“Faced with a stalemate, Pelosi and White House officials pleaded with governors and mayors to fill the void, in part by accelerating the delivery of more than $ 46.5 billion in federal rent assistance that has languished as state and local governments struggled to put in place programs to deliver the funds. Local officials complained that finger pointing was not helpful. ”

WH ALL INFRASTRUCTURE SURVEYS – Via a note from the White House: “After our poll note last week, new polls reaffirm [the BID] remains popular nationally, as well as with major voting groups… New polls from Monmouth and CAPS Harvard-Harris show respectively 70% and 72% of respondents supporting the infrastructure plan.

COVID STOPPING THE RECOVERY IN ASIA – Stella Yifan Xie and Jon Emont of the WSJ: “Asia is emerging as a weak link in an otherwise strong global economic recovery, as new pandemic restrictions restrict manufacturing in some countries and exports that have fueled the recovery in China. China is showing signs of slowing down.

“With vaccine progress slower than in the West, Asia is reaching new pandemic heights driven by the Delta variant of the coronavirus. The spread of the virus threatens to hurt consumer confidence and erode the advantage of many Asian economies as manufacturing powers. ”

CLIMATE CASH PRESS DEMS – Our Victoria Guida: “Democrats, including Senator Elizabeth Warren … insisted on what the Treasury Department’s new climate czar was doing, saying they had received little information on progress achieved so far.

“In a letter to John Morton, who heads the Treasury Climate Center, Sens. Warren (D-Mass.), Kirsten gillibrand (DN.Y.) and Chris Van Hollen (D-Md.) Said they were eager to hear about the steps he was taking to implement… Biden’s climate agenda, including his May decree. Morton, a former private equity investor, was tasked in April with coordinating the Treasury’s climate-focused work across the department. ”

UPDATE via Victoria: “A spokesperson for the Treasury said the Financial Stability Supervisory Board will continue to announce new initiatives on climate change in the months to come. The spokesperson also highlighted the Treasury’s efforts internationally, including aid to the poorest countries and its work with multilateral development banks.

CRYPTO CRACKDOWN FAKE OUT INDUSTRY – Nos. Kellie Mejdrich and Brian Faler: “Buried in the still-unprecedented bipartite infrastructure package is a radical crackdown on cryptocurrency transactions that could generate significant tax revenue for the government and major anxiety in an industry. financial technology that flourished during the coronavirus pandemic.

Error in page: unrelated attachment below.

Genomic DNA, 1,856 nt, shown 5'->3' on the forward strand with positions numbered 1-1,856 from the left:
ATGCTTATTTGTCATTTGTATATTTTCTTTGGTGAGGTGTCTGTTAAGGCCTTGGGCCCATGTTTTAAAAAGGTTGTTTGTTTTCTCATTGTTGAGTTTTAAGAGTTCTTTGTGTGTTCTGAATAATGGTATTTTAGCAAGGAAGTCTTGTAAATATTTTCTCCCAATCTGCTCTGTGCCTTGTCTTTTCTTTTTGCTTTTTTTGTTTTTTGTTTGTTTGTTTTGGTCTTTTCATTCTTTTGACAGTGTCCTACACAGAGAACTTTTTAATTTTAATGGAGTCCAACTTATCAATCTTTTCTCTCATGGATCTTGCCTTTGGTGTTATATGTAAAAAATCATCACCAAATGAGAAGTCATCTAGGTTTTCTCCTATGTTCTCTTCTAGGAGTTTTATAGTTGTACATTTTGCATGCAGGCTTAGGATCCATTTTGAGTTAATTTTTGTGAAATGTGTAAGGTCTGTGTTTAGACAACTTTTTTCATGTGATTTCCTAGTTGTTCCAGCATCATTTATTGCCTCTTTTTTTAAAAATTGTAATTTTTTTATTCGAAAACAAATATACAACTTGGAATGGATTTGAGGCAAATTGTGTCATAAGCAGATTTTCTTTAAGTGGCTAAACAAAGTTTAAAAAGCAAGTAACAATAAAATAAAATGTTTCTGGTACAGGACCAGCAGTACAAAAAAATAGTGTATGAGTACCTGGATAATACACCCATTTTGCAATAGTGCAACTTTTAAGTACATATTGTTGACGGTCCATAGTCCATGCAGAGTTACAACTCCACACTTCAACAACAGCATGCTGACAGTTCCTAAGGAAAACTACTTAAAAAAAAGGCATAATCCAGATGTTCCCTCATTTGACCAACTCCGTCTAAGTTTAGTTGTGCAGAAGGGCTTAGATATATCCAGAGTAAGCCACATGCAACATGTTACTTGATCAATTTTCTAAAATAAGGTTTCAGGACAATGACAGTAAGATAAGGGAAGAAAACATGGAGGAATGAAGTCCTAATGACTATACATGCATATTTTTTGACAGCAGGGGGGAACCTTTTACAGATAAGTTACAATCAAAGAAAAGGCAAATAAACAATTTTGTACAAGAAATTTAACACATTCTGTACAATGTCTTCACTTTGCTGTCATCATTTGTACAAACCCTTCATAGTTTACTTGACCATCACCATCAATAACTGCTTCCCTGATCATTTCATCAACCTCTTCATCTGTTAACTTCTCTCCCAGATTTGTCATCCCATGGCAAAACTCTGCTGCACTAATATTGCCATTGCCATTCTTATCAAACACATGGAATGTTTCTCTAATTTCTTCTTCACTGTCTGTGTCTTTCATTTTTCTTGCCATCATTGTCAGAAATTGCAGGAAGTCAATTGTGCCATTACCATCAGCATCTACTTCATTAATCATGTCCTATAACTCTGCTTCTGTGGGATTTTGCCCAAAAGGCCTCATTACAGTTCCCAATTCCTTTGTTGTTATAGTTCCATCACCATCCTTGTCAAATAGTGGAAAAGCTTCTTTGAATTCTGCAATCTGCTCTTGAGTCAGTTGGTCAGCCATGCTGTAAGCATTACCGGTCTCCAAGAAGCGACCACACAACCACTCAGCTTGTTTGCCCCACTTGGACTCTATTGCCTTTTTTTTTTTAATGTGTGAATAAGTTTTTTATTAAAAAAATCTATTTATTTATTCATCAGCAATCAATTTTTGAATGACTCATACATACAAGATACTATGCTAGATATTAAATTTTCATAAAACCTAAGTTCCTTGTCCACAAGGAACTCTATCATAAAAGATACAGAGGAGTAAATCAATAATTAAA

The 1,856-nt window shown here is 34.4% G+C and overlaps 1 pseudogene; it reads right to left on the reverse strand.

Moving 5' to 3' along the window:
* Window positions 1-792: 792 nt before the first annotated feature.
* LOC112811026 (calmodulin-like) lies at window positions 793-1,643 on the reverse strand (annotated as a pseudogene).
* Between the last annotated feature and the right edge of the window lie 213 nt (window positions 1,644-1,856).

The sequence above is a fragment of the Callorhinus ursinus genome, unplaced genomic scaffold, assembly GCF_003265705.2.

“Lawmakers want people facilitating transactions in Bitcoin and other digital assets to be subject to reporting rules similar to those governing the sale of stocks and other securities: brokers would be required to report such things as the amount people paid for cryptocurrencies. The proposal worries many in the industry, who express fear of being ambushed with a host of new rules they could be stuck with for years to come.

FORGET THE WALL STREET DRESS CODE! – Lananh Nguyen and Melodie Jeng from NYT: “Costumes are coming back to the office. In chino. And sneakers. And ballerinas. As Wall Street workers return to their Manhattan offices this summer, they stand out for their casual attire.

“The men show up to work in polo shirts. Women have abandoned the high heels once considered de rigueur. The links cannot be found. Even the Lululemon logo has been spotted. The changes are superficial, but they suggest a larger cultural shift in an industry where well-cut suits and wing tips once symbolized swagger.

SOME GOOD NEWS! – Our Maeve Sheehey: “The United States … has met the Biden administration’s goal of administering at least one dose of Covid-19 vaccine to 70% of American adults, reaching the milestone with just under one months late.

“White House Covid-19 Data Director Cyrus Shahpar announced this milestone on Twitter, revealing that the seven-day average of newly vaccinated Americans is at its highest level since July 4. In the Tweet, Shahpar said at least 70 percent of adults got at least one shot. The Biden administration has spent weeks touting its high-profile goal of reaching the 70% vaccination mark by the July 4 holiday.

TRANSITIONS – Erica Elliott Richardson joins the Investment Company Institute as Director of Public Communications. Most recently, she was Managing Director of FTI Consulting.